You can rename or suppress the auto-generated build method, leaving you free to implement your own version. Suppression is done using #[builder(build_fn(skip))] at the struct level, and renaming is done with #[builder(build_fn(name = "YOUR_NAME"))].

Pre-Build Validation

If you're using the provided build method, you can declare #[builder(build_fn(validate="path::to::fn"))] to specify a validator function which gets access to the builder before construction. The path does not need to be fully-qualified, and will consider use statements made at module level. It must be accessible from the scope where the target struct is declared.

The provided function must have the signature (&FooBuilder) -> Result<_, String>; the Ok variant is not used by the build method.

#[derive(Builder, Debug, PartialEq)]
struct Lorem {
    pub ipsum: u8,

impl LoremBuilder {
    /// Check that `Lorem` is putting in the right amount of effort.
    fn validate(&self) -> Result<(), String> {
        if let Some(ref ipsum) = self.ipsum {
            match *ipsum {
                i if i < 20 => Err("Try harder".to_string()),
                i if i > 100 => Err("You'll tire yourself out".to_string()),
                _ => Ok(())
        } else {

fn main() {
    // If we're trying too hard...
    let x = LoremBuilder::default().ipsum(120).build().unwrap_err();

    // .. the build will fail:
    assert_eq!(&x, "You'll tire yourself out");

Note: * Default values are applied after validation, and will therefore not be validated!

Additional Trait Derivations

You can derive additional traits on the builder, including traits defined by other crates:

#[derive(Builder, Clone)]
#[builder(derive(Debug, PartialEq, Eq))]
pub struct Lorem {
    foo: u8,
    bar: String,

fn main() {
   assert_eq!(LoremBuilder::default(), LoremBuilder::default());

Attributes declared for those traits are not forwarded to the fields on the builder.

Documentation Comments and Attributes

#[derive(Builder)] copies doc comments and attributes (#[...]) from your fields to the according builder fields and setter-methods, if it is one of the following:

  • /// ...
  • #[doc = ...]
  • #[cfg(...)]
  • #[allow(...)]

The whitelisting minimizes interference with other custom attributes like those used by Serde, Diesel, or others.

struct Lorem {
    /// `ipsum` may be any `String` (be creative).
    ipsum: String,
    #[doc = r"`dolor` is the estimated amount of work."]
    dolor: i32,
    // `#[derive(Builder)]` understands conditional compilation via cfg-attributes,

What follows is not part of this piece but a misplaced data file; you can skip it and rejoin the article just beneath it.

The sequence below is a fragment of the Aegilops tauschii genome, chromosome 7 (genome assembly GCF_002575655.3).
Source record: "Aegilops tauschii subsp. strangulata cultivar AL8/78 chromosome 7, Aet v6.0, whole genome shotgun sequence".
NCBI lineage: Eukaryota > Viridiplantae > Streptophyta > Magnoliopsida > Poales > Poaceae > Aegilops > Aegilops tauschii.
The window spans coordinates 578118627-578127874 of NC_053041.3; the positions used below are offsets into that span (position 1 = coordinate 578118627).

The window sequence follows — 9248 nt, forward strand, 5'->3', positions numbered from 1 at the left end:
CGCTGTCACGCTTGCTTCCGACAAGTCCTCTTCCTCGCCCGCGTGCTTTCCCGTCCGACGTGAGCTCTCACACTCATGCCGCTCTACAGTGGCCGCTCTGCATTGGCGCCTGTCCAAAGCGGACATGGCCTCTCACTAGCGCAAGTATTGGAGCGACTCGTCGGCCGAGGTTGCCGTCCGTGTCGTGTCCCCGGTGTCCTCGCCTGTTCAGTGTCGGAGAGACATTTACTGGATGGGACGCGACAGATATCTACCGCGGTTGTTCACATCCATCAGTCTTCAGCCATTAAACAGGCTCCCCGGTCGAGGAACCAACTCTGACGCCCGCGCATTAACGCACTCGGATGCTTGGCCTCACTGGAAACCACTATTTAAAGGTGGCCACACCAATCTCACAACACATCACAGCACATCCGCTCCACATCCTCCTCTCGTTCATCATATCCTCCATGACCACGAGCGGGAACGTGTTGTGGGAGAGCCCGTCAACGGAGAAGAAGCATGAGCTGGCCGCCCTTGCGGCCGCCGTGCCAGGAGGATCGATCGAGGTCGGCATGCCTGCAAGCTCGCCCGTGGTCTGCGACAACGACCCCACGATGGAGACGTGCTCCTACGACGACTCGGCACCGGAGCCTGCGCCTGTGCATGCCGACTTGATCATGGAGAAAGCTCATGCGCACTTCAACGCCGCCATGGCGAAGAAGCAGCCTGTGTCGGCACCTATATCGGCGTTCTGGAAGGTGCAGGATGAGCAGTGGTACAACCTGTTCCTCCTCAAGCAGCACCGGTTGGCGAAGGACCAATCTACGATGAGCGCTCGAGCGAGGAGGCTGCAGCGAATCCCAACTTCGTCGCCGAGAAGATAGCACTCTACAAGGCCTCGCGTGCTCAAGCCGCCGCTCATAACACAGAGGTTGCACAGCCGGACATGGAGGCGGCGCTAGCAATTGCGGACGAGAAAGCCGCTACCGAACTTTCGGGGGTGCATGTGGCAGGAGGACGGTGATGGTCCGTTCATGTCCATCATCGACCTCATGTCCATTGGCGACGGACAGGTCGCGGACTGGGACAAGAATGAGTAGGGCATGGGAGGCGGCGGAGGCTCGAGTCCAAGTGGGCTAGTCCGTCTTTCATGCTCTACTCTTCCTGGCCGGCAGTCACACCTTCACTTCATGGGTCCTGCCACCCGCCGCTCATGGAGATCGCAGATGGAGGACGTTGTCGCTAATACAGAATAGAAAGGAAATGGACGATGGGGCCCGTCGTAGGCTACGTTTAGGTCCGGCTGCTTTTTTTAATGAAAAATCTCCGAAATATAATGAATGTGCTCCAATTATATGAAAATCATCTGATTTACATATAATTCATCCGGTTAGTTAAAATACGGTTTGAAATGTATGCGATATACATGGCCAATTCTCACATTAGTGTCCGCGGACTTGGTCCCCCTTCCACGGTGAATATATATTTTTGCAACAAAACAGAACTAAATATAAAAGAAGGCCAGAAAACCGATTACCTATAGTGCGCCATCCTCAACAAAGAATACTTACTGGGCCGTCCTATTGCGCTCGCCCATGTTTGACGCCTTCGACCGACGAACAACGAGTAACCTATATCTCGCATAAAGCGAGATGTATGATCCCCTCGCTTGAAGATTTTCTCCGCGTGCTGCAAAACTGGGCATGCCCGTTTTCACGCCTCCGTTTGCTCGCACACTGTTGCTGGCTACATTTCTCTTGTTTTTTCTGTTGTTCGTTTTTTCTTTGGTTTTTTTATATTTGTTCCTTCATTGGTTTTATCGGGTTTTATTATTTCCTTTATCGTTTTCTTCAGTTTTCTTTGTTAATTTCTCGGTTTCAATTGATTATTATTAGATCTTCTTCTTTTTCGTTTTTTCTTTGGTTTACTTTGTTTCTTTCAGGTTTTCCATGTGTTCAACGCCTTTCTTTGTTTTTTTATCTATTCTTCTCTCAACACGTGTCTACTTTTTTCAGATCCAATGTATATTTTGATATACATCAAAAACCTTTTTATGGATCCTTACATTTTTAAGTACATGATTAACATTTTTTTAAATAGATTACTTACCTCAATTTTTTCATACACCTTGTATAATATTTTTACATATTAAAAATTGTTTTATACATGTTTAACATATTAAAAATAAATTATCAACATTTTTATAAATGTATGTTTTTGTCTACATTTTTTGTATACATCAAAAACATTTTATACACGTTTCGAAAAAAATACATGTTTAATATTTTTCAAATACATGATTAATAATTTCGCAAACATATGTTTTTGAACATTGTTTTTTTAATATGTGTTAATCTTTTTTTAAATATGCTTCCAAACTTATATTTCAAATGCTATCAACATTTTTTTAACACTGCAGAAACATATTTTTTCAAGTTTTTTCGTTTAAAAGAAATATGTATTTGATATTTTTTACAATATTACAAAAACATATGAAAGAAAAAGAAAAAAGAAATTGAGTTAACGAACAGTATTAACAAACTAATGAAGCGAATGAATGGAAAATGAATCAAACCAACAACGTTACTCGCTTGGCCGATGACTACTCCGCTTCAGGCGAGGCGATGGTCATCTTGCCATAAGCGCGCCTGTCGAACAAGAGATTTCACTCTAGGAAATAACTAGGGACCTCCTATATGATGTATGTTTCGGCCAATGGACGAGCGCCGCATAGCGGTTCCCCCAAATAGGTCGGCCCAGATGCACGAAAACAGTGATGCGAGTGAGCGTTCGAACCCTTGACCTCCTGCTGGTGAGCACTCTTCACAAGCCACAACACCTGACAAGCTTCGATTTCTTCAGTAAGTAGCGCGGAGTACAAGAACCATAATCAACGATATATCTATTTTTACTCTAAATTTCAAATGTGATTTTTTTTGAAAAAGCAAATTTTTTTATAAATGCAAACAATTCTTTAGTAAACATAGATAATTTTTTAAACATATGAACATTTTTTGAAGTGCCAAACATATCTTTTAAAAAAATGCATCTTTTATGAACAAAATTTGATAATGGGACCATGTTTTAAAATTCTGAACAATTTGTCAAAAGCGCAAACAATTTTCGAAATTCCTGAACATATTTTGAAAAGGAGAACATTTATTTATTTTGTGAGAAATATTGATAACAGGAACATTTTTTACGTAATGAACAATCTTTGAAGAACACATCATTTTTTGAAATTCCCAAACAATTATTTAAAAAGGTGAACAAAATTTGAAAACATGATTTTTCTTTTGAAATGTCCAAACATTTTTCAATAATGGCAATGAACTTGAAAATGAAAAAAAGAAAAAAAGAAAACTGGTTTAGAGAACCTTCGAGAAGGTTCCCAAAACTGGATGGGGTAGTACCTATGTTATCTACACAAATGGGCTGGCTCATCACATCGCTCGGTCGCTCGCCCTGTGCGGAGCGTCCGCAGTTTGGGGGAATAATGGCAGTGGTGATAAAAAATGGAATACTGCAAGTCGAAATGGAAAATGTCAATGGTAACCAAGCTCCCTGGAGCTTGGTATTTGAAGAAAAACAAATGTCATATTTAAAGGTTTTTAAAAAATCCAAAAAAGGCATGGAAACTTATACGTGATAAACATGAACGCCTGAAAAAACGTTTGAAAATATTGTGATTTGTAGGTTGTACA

// i.e. => "no field = no setter".
    #[cfg(target_os = "macos")]
    Im_a_Mac: bool,

#![no_std] Support (on Nightly)

You can activate support for #![no_std] by adding #[builder(no_std)] to your struct and #![feature(collections)] extern crate collections to your crate.

The latter requires the nightly toolchain.



  • Tuple structs and unit structs are not supported as they have no field names.
  • Generic setters introduce a type parameter VALUE: Into<_>. Therefore you can't use VALUE as a type parameter on a generic struct in combination with generic setters.
  • The try_setter attribute and owned builder pattern are not compatible in practice; an error during building will consume the builder, making it impossible to continue construction.
  • When re-exporting the underlying struct under a different name, the auto-generated documentation will not match.
  • If derive_builder depends on your crate, and vice versa, then a cyclic dependency would occur. To break it you could try to depend on the derive_builder_core crate instead.

Debugging Info

If you experience any problems during compilation, you can enable additional debug output in two steps:

  1. Add features = ["logging"] to the derive_builder dependency in Cargo.toml.
  2. Set this environment variable before calling cargo or rustc RUST_LOG=derive_builder=trace.

Example: env RUST_LOG=derive_builder=trace cargo test.

Report Issues and Ideas

Open an issue on GitHub

If possible please try to provide the debugging info if you experience unexpected compilation errors (see above).